Muslim Speaker on 9/11 Grounds for Controversy
The coffee shop owner says he's totally welcoming, but wants to avoid politics and religion in his business. The event organizer says it's neither political nor religious.
Mike Davis of the local Coffee Party affiliate, a group that stresses unity and civility in government regardless of political leanings, says he'd gotten the go-ahead to host a Coffee Party meeting at Ge Gee's Cafe in Bethalto, Ill. The group has met there several times over the past few months.
"We had arranged to have what I told the owner of the business was a conversation with a patriotic Muslim-American," Davis tells the Daily RFT. "It happened to fall on Sept. 11th. At the time, he had no problem with it."
Then, Davis says, a piece ran in the Alton Telegraph (which isn't available online, but we'll post a scan as soon as we get it) and the staff at Ge Gee's changed their tune.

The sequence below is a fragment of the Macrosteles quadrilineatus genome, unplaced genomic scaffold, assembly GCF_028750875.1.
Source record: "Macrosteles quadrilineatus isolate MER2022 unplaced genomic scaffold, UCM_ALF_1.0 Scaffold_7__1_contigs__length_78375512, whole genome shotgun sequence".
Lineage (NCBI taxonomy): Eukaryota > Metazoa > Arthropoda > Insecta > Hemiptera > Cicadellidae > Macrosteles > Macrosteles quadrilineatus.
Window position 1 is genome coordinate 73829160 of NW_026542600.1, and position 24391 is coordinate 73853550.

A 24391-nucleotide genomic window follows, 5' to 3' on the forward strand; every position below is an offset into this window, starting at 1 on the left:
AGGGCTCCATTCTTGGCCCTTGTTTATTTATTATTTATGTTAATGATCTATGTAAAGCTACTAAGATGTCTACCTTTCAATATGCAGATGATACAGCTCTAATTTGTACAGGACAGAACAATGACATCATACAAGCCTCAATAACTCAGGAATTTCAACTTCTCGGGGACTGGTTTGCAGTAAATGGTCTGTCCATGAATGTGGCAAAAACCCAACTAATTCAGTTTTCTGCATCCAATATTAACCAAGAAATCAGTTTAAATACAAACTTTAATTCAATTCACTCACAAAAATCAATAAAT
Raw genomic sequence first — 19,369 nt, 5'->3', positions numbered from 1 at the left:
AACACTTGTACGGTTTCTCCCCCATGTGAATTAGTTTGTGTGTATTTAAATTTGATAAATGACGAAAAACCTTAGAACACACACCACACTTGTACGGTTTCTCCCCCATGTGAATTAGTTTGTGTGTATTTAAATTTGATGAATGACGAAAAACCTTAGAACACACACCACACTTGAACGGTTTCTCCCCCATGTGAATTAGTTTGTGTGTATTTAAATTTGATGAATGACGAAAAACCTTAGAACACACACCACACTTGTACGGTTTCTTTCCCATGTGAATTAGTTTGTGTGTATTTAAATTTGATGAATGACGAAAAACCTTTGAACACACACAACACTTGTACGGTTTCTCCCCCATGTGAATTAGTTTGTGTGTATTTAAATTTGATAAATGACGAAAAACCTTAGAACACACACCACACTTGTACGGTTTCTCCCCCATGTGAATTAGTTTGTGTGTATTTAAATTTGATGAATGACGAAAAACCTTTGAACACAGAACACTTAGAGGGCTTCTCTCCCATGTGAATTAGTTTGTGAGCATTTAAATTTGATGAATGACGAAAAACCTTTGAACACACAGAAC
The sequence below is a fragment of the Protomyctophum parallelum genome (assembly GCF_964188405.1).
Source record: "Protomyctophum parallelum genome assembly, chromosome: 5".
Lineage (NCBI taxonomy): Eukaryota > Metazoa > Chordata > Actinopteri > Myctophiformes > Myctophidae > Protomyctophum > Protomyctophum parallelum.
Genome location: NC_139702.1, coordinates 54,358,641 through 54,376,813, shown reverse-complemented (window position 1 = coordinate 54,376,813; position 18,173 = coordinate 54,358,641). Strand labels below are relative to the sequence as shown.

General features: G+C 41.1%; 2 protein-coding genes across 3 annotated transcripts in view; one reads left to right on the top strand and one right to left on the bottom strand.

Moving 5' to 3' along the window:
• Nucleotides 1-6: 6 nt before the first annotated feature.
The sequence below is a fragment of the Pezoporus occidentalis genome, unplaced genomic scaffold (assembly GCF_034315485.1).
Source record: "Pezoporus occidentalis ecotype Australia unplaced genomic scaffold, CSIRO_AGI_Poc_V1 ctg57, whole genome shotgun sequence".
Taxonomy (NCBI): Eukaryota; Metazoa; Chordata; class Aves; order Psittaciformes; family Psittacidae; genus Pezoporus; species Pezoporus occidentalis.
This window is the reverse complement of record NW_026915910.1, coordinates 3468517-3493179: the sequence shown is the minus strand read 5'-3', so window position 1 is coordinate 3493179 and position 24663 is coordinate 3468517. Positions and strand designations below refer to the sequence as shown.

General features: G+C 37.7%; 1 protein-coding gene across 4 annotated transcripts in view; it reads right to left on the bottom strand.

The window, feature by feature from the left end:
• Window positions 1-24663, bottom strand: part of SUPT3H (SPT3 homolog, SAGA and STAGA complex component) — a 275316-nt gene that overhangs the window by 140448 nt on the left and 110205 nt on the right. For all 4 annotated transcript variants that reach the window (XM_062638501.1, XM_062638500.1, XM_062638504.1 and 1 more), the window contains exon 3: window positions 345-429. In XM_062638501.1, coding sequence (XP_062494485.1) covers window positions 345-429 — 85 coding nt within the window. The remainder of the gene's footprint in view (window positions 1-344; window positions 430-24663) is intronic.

"The day after the article appeared, suddenly there was a problem," says Davis, who says he figures it was pressure from other local businesses, some of whom he says display far-right slogans on their marquees.
"Not exactly accurate," counters Jim Allen, the owner of Ge Gee's. Allen says he never read the article in question, and that Davis asked a staffer about the event, and not Allen himself.
"I didn't want to make a political or religious statement," Allen says. "I felt that's what that was, being on Sept. 11th. Anyone's welcome to come in and enjoy my restaurant, we welcome anyone," he says. "When I determined what the intent was, we weren't willing to make a political or religious statement. I requested they find a different venue."
Davis says that Allen's unwillingness to have the event at his venue proves why it's necessary to have the talk in the first place: "It demonstrates exactly why I was having the event in the first place. People have this idea that if you're Muslim, it says something about you."
The talk will be taking place at Sacred Grounds Cafe in Edwardsville, Ill.